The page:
Presentation is loading. Please wait.

Presentation is loading. Please wait.

IAEA International Atomic Energy Agency Fundamental Principles of Radiation Protection Day 3 – Lecture 6.

Similar presentations


Presentation on theme: "IAEA International Atomic Energy Agency Fundamental Principles of Radiation Protection Day 3 – Lecture 6."— Presentation transcript:

1 IAEA International Atomic Energy Agency Fundamental Principles of Radiation Protection Day 3 – Lecture 6

2 IAEA To review the fundamental principles of protection recommended in the international Basic Safety Standards, General Safety Requirements Part 3 (IAEA GSR Part 3). Objective 2

3 IAEA The primary aim of radiation protection is to provide an appropriate standard of protection for man and the environment without unduly limiting the beneficial practices* giving rise to radiation exposure. Radiation Protection Fundamentals *Practices are any human activity that; introduces additional sources of exposure or exposure pathways; extends exposure to additional people; modifies the network of exposure pathways from existing sources so as to increase the exposure or the likelihood of exposure of people or the number of people exposed. 3

4 IAEA The recommendations of the International Basic Safety Standards are intended to: prevent the occurrence of deterministic effects (e.g. tissue damage) by keeping radiation doses below the relevant thresholds; and to ensure that all reasonable steps are taken to minimize the risk of stochastic effects (e.g. probability of cancer induction and of hereditary effects). Radiation Protection Fundamentals 4

5 IAEA Managing Risk In most national legal systems, activities not specifically prohibited by law may be undertaken by people without official authorization. Only activities that pose an identifiable risk of injury to persons or to the environment should be regulated, i.e. prior permission or specific authorization is required before a person can conduct that activity. 5

6 IAEA Radiation exposure poses special risks to the health and safety of persons and to the environment. That risk must be carefully managed by appropriate legislation. Furthermore, as everyone in the world is exposed to ionizing radiation from a wide range of both natural and artificial sources, the radiation risks to people and the environment that may arise from the use of radiation and radioactive material must be assessed and controlled through the application of standards of safety. Managing Risk (Cont.…) 6

7 IAEA These Standards establish requirements to be fulfilled in all facilities and activities giving rise to radiation risks. For certain facilities and activities, such as nuclear installations, radioactive waste management facilities and the transport of radioactive material, other safety requirements, complementary to these Standards, also apply. The IAEA issues Safety Guides to assist in the application of these Standards. Exposure of tissues or organs to ionizing radiation can induce the death of cells on a scale that can be extensive enough to impair the function of the exposed tissue or organ. Effects of this type, which are called ‘deterministic effects’, are clinically observable in an individual only if the radiation dose exceeds a certain threshold. Above this threshold dose, a deterministic effect is more severe for a higher dose. Managing Risk (Cont.…) 7

8 IAEA IAEA Basic Safety Standards [GSR-Part 3 (Interim)] The Basic Safety Standards (BSS) for Protecting People and the Environment: aim to ensure the control of radiation exposure of workers, medical patients, the public and the environment and prevent the occurrence of short term effects from high radiation doses and to minimize the risk of long-term effects; apply internationally agreed standards; provide a practical guide to all involved in radiation protection; are enforced in activities involving IAEA assistance and support. 8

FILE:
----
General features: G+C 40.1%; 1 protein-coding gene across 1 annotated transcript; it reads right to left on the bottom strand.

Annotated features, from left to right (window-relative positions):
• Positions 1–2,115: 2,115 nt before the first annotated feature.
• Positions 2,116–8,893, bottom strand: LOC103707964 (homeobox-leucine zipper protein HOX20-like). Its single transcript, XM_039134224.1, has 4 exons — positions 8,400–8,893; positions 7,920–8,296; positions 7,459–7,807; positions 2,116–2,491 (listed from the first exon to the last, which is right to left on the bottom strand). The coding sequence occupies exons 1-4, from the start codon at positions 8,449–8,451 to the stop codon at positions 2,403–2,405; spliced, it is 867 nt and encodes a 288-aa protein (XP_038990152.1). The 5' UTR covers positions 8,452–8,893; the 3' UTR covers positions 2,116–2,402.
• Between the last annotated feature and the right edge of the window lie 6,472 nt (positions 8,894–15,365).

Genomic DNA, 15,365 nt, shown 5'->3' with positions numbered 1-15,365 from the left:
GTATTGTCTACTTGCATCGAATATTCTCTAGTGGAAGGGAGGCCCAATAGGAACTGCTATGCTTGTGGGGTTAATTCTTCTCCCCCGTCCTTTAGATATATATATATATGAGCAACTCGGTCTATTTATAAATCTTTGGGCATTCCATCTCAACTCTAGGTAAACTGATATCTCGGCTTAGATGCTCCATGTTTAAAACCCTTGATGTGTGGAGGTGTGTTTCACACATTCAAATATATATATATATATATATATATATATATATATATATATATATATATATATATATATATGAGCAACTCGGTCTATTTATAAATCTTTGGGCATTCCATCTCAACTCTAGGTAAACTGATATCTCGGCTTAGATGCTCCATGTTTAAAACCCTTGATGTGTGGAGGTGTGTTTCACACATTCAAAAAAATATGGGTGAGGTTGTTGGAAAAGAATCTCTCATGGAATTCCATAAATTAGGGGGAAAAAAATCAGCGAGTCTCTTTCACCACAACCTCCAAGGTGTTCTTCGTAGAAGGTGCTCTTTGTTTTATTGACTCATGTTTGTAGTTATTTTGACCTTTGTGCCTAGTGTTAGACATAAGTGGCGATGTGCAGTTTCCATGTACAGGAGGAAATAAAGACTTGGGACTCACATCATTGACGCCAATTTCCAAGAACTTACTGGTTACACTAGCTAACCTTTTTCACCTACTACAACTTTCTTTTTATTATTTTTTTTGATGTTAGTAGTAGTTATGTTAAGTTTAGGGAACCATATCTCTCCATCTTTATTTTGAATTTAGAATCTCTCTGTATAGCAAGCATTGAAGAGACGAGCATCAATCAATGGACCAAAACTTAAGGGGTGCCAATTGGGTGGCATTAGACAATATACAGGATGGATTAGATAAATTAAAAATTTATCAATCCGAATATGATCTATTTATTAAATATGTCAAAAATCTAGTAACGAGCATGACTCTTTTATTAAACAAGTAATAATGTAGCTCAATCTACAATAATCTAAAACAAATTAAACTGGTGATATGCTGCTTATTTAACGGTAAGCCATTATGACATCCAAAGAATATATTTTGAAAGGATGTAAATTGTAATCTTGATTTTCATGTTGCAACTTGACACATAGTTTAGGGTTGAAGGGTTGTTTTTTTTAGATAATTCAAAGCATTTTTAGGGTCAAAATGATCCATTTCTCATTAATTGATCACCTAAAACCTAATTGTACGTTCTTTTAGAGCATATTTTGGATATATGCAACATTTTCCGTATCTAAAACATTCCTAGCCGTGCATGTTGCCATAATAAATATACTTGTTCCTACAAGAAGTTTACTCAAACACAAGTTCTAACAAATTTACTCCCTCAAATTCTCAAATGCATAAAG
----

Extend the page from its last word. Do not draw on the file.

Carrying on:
9 IAEA Types of Exposure Situations Planned exposure situations situations involving the planned introduction and operation of sources (including decommissioning, disposal of radioactive waste, rehabilitation) Emergency exposure situations unexpected situations such as those that may occur during of a planned situation, or from a malicious act, requiring urgent attention Existing exposure situations situations that already exist when a decision on control has to be taken, such as those by natural background radiation and residues from past practices operated outside the system 9

10 IAEA Medical exposures of patients incurred by patients as part of their own medical or dental diagnosis or treatment; volunteers helping in the support and comfort of patients; and biomedical research volunteers Occupational exposures exposure of workers incurred as a result of their work (with the exception of excluded exposures and exposures from exempt activities; medical exposure; and background) Public exposures all exposures of the public other than occupational exposures and medical exposures of patients Categories of Exposure 10

11 IAEA “ The fundamental safety objective is to protect people and the environment from harmful effects of ionizing radiation”. This objective must be achieved without unduly limiting the operation of facilities or the conduct of activities that give rise to radiation risks. Therefore, the system of protection and safety aims to assess, manage and control exposure to radiation so that radiation risks, including risks of health effects and risks to the environment, are reduced to the extent reasonably achievable. The System of Protection and Safety 11

12 IAEA For planned exposure situations, each party with responsibilities for protection and safety shall ensure, when relevant requirements apply to that party, that no practice is undertaken unless it is justified. For emergency exposure situations and existing exposure situations, each party with responsibilities for protection and safety shall ensure, when relevant requirements apply to that party, that protective actions or remedial actions are justified and are undertaken in such a way as to achieve the objectives set out in a protection strategy. For all exposure situations, each party with responsibilities for protection and safety shall ensure, when relevant requirements apply to that party, that protection and safety is optimized. Application of the Principles of Radiation Protection 12